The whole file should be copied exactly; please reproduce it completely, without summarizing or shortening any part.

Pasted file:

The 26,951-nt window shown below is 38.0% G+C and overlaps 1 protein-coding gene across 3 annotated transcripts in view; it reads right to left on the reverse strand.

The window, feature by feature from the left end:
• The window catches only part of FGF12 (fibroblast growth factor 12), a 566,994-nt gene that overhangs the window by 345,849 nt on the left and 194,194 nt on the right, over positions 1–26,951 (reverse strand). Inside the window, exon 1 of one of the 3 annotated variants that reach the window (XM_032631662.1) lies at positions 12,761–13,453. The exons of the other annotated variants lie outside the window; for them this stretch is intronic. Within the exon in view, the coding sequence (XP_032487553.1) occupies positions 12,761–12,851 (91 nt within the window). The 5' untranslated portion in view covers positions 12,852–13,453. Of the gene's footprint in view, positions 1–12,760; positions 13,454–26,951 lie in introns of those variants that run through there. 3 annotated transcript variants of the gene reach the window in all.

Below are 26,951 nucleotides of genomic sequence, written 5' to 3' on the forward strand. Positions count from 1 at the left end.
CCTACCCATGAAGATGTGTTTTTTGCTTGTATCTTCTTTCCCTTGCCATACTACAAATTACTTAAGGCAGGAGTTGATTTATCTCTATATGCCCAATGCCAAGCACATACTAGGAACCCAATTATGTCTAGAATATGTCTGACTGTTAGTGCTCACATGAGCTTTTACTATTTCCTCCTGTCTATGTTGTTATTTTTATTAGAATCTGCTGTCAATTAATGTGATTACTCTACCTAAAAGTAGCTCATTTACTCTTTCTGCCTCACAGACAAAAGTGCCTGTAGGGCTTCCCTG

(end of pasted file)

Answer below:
The 26,951-nt window shown below is 38.0% G+C and overlaps 1 protein-coding gene across 3 annotated transcripts in view; it reads right to left on the reverse strand.

The window, feature by feature from the left end:
• The window catches only part of FGF12 (fibroblast growth factor 12), a 566,994-nt gene that overhangs the window by 345,849 nt on the left and 194,194 nt on the right, over positions 1–26,951 (reverse strand). Inside the window, exon 1 of one of the 3 annotated variants that reach the window (XM_032631662.1) lies at positions 12,761–13,453. The exons of the other annotated variants lie outside the window; for them this stretch is intronic. Within the exon in view, the coding sequence (XP_032487553.1) occupies positions 12,761–12,851 (91 nt within the window). The 5' untranslated portion in view covers positions 12,852–13,453. Of the gene's footprint in view, positions 1–12,760; positions 13,454–26,951 lie in introns of those variants that run through there. 3 annotated transcript variants of the gene reach the window in all.

Below are 26,951 nucleotides of genomic sequence, written 5' to 3' on the forward strand. Positions count from 1 at the left end.
CCTACCCATGAAGATGTGTTTTTTGCTTGTATCTTCTTTCCCTTGCCATACTACAAATTACTTAAGGCAGGAGTTGATTTATCTCTATATGCCCAATGCCAAGCACATACTAGGAACCCAATTATGTCTAGAATATGTCTGACTGTTAGTGCTCACATGAGCTTTTACTATTTCCTCCTGTCTATGTTGTTATTTTTATTAGAATCTGCTGTCAATTAATGTGATTACTCTACCTAAAAGTAGCTCATTTACTCTTTCTGCCTCACAGACAAAAGTGCCTGTAGGGCTTCCCTG